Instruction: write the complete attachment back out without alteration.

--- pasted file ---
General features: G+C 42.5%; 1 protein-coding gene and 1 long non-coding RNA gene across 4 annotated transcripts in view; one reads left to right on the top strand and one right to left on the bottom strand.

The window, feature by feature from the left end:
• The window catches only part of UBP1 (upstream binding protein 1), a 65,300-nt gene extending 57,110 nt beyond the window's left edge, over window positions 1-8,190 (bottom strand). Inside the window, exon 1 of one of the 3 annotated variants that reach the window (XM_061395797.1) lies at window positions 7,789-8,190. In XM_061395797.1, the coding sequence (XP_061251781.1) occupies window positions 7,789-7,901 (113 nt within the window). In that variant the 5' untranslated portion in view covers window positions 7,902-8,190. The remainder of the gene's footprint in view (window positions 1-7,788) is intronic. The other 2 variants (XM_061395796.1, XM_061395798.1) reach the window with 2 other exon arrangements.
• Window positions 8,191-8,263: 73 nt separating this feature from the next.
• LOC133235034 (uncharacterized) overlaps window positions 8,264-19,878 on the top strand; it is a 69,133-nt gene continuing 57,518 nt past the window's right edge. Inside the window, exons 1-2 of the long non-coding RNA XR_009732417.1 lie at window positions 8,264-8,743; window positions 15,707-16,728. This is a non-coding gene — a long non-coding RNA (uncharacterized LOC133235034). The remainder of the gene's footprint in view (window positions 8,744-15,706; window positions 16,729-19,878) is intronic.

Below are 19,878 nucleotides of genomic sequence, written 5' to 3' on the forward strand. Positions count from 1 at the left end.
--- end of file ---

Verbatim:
General features: G+C 42.5%; 1 protein-coding gene and 1 long non-coding RNA gene across 4 annotated transcripts in view; one reads left to right on the top strand and one right to left on the bottom strand.

The window, feature by feature from the left end:
• The window catches only part of UBP1 (upstream binding protein 1), a 65,300-nt gene extending 57,110 nt beyond the window's left edge, over window positions 1-8,190 (bottom strand). Inside the window, exon 1 of one of the 3 annotated variants that reach the window (XM_061395797.1) lies at window positions 7,789-8,190. In XM_061395797.1, the coding sequence (XP_061251781.1) occupies window positions 7,789-7,901 (113 nt within the window). In that variant the 5' untranslated portion in view covers window positions 7,902-8,190. The remainder of the gene's footprint in view (window positions 1-7,788) is intronic. The other 2 variants (XM_061395796.1, XM_061395798.1) reach the window with 2 other exon arrangements.
• Window positions 8,191-8,263: 73 nt separating this feature from the next.
• LOC133235034 (uncharacterized) overlaps window positions 8,264-19,878 on the top strand; it is a 69,133-nt gene continuing 57,518 nt past the window's right edge. Inside the window, exons 1-2 of the long non-coding RNA XR_009732417.1 lie at window positions 8,264-8,743; window positions 15,707-16,728. This is a non-coding gene — a long non-coding RNA (uncharacterized LOC133235034). The remainder of the gene's footprint in view (window positions 8,744-15,706; window positions 16,729-19,878) is intronic.

Below are 19,878 nucleotides of genomic sequence, written 5' to 3' on the forward strand. Positions count from 1 at the left end.